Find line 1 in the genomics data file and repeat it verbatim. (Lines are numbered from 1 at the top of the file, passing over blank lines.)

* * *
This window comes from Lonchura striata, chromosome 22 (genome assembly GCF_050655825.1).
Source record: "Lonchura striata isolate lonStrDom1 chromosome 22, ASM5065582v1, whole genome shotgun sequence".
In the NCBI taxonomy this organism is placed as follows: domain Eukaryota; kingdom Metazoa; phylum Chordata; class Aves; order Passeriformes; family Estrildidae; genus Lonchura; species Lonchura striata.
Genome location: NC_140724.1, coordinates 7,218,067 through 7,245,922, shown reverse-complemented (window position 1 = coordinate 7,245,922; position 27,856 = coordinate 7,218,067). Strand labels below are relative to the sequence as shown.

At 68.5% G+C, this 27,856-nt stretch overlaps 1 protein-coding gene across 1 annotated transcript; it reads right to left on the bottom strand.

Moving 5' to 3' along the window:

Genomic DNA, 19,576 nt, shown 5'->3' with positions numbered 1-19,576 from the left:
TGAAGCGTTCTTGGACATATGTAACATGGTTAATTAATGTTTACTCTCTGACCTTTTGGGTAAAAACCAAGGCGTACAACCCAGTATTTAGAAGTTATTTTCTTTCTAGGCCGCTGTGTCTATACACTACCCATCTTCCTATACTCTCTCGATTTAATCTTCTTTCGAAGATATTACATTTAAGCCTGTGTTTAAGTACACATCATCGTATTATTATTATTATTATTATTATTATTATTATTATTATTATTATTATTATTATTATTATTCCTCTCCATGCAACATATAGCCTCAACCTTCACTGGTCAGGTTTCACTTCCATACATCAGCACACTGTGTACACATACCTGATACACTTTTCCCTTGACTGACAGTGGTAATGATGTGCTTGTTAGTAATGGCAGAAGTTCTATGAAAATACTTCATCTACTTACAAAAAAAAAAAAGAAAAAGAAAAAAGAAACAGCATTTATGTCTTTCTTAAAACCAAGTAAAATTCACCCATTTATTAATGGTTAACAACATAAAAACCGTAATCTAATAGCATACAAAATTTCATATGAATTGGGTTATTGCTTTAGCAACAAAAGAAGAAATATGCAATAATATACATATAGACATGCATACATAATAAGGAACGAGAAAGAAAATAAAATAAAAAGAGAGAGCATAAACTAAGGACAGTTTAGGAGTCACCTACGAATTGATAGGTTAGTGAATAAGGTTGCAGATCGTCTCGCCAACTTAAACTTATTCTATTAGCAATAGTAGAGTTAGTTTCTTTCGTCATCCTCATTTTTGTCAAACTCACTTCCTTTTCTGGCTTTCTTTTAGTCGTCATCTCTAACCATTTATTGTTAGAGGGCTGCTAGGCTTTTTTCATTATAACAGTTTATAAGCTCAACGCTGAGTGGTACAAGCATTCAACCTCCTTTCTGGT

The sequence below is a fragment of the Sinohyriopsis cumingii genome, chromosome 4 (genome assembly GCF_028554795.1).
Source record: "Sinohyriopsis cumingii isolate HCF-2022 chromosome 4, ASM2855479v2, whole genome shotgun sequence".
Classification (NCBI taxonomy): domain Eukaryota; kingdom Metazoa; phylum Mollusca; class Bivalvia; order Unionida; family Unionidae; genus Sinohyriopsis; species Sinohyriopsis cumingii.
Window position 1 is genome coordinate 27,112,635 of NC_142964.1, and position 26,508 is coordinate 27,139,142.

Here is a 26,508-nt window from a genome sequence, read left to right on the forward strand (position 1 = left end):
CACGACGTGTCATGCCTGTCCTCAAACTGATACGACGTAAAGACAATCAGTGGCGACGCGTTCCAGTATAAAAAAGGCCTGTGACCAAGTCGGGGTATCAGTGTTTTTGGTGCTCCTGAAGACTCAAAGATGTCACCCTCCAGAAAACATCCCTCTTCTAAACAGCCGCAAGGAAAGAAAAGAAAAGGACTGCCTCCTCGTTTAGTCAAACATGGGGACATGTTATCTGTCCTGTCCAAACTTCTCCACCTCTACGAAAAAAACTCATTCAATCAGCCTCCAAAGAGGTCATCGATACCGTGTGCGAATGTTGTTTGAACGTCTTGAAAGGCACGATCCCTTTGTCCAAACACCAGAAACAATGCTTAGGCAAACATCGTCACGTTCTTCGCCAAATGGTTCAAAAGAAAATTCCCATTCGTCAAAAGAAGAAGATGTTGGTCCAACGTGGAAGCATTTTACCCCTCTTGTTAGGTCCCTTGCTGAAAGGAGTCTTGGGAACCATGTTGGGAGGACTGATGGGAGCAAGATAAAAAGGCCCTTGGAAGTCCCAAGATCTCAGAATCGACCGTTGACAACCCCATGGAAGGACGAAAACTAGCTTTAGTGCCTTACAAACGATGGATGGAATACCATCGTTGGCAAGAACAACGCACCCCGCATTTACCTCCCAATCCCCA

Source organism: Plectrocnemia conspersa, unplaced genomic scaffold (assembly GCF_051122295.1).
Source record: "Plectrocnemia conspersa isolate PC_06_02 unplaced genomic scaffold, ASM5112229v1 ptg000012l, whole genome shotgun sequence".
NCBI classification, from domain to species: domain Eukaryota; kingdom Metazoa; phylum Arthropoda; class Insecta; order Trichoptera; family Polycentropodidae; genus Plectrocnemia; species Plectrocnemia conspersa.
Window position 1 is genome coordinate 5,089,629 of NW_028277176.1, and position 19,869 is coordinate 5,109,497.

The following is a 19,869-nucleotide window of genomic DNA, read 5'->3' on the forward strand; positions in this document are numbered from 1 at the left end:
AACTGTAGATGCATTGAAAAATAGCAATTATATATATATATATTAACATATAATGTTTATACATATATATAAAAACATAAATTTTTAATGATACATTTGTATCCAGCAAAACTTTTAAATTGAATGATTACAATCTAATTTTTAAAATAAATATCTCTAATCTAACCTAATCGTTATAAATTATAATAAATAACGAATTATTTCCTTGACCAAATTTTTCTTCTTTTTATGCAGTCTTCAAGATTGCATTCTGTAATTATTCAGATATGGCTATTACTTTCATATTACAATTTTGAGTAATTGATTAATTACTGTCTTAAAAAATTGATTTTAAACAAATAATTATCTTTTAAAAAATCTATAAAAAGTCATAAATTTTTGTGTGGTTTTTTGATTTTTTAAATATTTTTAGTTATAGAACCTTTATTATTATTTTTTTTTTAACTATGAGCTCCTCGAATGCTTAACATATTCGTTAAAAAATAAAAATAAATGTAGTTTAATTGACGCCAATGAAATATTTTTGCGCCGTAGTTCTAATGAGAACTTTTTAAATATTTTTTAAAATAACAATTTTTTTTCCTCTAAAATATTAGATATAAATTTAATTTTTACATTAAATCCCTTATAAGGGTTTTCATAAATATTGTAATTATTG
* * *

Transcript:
This window comes from Lonchura striata, chromosome 22 (genome assembly GCF_050655825.1).